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CRA: You Can Claim the $1,984 Basic Personal Amount Tax Credit in 2021

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The Canada Revenue Agency (CRA) provides multiple tax credits to Canadians to lower tax liabilities. Taxpayers can leverage these deductions and tax credits approved by the CRA and reduce their tax bill. A popular non-refundable tax credit is the BPA (Basic Personal Amount).

What is the basic personal amount tax credit?

The BPA is a tax credit that aims to provide a full reduction from federal income tax for residents with taxable income below the basic personal amount and can be claimed by all individuals.

In 2020, the Canada Revenue Agency has increased the BPA to $13,229 from $12,298 for individuals with a net income below $150,473. For Canadians with income below $150,473 the maximum tax savings will be $1,984.35 ($13,229*15%).

The BPA is adjusted for inflation and other economic metrics and the CRA expects it to rise to $15,000 by 2023. So, your income tax liability will gradually reduce by $2,250 on an annual basis by 2023 if you avail of the BPA tax credit.

For example, in case, Jude earned $39,000 in 2020, he would pay a federal tax of $5,850 on this income. Here we have kept the calculations very basic and have not included any RRSP deductions. So, by including the BPA tax credit, Jude’s federal income tax bill will fall to $3,866.

Any TFSA income is also exempt from CRA taxes

The Canada Revenue Agency also allows residents to generate tax-free income under a Tax-Free Savings Account (TFSA). This income can be in the form of dividends, capital gains, or interests.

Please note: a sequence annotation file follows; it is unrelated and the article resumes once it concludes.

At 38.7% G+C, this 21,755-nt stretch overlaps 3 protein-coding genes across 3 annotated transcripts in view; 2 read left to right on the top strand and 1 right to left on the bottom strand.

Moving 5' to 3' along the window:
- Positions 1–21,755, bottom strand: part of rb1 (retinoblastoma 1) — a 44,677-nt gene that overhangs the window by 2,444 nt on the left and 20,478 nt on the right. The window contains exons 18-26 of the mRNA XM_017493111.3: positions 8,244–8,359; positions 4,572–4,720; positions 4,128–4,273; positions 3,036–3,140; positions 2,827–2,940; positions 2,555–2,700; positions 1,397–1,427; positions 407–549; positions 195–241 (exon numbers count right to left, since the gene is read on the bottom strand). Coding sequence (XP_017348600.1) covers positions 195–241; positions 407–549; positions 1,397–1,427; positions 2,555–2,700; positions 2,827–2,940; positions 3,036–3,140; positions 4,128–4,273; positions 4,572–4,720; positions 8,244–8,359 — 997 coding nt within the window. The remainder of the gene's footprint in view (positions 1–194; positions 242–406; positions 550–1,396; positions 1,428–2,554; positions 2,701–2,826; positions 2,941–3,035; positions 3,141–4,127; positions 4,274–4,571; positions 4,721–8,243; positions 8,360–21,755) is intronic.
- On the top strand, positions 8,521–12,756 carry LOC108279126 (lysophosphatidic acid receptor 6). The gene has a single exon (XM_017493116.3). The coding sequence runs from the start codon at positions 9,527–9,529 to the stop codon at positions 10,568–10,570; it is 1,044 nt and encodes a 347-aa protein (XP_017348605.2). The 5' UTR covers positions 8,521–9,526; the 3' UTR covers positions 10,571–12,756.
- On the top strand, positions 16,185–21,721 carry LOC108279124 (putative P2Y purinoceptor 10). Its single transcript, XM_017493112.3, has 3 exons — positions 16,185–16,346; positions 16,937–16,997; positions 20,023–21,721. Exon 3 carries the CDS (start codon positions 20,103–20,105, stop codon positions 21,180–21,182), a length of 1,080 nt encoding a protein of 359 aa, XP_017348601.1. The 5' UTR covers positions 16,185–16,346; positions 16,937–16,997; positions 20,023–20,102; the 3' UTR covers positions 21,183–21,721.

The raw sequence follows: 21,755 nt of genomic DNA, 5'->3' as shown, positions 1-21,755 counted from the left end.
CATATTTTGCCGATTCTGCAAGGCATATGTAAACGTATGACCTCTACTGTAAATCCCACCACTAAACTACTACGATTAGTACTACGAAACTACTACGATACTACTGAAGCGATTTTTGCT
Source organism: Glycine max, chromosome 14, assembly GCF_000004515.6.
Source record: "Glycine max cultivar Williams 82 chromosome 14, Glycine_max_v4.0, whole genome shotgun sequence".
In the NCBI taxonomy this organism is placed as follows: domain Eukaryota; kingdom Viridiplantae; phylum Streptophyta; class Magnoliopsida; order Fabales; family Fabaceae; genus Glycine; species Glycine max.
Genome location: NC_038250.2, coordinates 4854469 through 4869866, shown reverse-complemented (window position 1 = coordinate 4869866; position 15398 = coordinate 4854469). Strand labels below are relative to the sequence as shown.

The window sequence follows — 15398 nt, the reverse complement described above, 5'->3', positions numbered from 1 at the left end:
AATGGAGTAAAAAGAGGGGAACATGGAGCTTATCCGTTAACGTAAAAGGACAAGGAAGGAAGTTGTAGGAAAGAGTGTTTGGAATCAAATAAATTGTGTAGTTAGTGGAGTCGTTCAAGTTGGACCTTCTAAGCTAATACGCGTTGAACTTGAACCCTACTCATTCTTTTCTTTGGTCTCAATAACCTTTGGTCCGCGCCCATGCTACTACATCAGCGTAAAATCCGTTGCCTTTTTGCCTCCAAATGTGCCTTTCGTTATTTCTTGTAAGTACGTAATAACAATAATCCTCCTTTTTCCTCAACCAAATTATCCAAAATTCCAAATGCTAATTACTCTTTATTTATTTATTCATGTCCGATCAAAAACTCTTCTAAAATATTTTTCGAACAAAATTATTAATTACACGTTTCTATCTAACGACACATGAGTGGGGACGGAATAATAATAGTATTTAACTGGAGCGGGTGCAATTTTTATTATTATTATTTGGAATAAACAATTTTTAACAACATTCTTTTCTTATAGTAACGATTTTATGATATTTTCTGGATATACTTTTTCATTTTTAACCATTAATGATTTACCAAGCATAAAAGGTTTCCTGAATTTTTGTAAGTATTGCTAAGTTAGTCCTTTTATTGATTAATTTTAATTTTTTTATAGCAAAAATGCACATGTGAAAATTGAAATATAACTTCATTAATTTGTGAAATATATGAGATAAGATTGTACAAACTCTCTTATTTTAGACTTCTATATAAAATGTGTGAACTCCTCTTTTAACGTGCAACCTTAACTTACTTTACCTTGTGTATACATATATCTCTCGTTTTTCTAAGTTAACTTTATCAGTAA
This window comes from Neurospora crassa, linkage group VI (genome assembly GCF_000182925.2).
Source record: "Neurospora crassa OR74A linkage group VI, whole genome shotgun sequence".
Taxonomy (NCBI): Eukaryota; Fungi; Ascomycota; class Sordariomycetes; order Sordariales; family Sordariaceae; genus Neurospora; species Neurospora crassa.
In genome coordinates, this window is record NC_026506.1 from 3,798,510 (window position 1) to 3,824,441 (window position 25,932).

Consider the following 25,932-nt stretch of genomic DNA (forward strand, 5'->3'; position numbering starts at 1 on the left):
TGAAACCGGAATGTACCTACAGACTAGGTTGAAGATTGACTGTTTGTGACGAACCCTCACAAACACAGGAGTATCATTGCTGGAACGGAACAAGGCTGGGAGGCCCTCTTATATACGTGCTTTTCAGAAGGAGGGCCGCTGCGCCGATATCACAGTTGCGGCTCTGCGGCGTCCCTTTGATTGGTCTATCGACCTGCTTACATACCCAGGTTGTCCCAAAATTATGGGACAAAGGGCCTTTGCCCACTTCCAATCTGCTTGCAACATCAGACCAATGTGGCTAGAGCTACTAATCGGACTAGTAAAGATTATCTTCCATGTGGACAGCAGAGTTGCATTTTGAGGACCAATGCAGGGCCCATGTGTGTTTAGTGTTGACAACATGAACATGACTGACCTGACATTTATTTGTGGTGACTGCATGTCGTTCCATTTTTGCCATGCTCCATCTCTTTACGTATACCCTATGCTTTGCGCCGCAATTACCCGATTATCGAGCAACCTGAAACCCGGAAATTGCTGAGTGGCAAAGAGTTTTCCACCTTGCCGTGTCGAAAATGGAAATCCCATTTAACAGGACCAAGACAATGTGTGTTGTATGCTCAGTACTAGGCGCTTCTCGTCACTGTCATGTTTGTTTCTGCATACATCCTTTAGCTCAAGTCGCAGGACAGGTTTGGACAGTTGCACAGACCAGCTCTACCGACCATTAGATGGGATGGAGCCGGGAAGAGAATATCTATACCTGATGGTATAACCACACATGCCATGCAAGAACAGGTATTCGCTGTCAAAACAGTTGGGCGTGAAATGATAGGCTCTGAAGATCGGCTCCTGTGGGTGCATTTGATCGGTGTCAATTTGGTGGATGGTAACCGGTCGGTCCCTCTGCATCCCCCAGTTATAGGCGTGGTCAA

The TFSA is an ideal account to hold blue-chip Canadian stocks such as Fortis (TSX:FTS)(NYSE:FTS), a Dividend Aristocrat that has increased payouts for 47 consecutive years.

Fortis is a utility giant that’s part of a recession-proof industry. It generates a majority of cash flows from regulated assets allowing the company to ensure a steady stream of revenue across economic cycles.

The demand for electricity and other utility services tends to remain constant which has supported dividend increases for Fortis. The company also has a conservative payout ratio of 76%, indicating it has enough room to increase dividends or reinvest in capital expenditure and cash-generating assets.

A $10,000 investment in Fortis will yield $381 in annual dividends, given the stock’s forward yield of 3.81% — far higher than the returns you will generate from investing in bonds or other fixed-income instruments.

Further, Fortis stock will also appreciate in the long-term. In the last five years, shares of the Canadian utility giant have returned 56%.

The Foolish takeaway

Fortis owns over $50 billion in utility assets and has a vast presence in North America. Its diversified base of revenue and expansion of its asset base makes it a top buy for dividend investors.

Fortis’ capital program is close to $20 billion, which will significantly boost its rate base in the upcoming decade. The company expects to increase dividend payouts at an annual rate of 6% through 2025.

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This article represents the opinion of the writer, who may disagree with the “official” recommendation position of a Motley Fool premium service or advisor. We’re Motley! Questioning an investing thesis — even one of our own — helps us all think critically about investing and make decisions that help us become smarter, happier, and richer, so we sometimes publish articles that may not be in line with recommendations, rankings or other content.

The Motley Fool recommends FORTIS INC. Fool contributor Aditya Raghunath has no position in any of the stocks mentioned.

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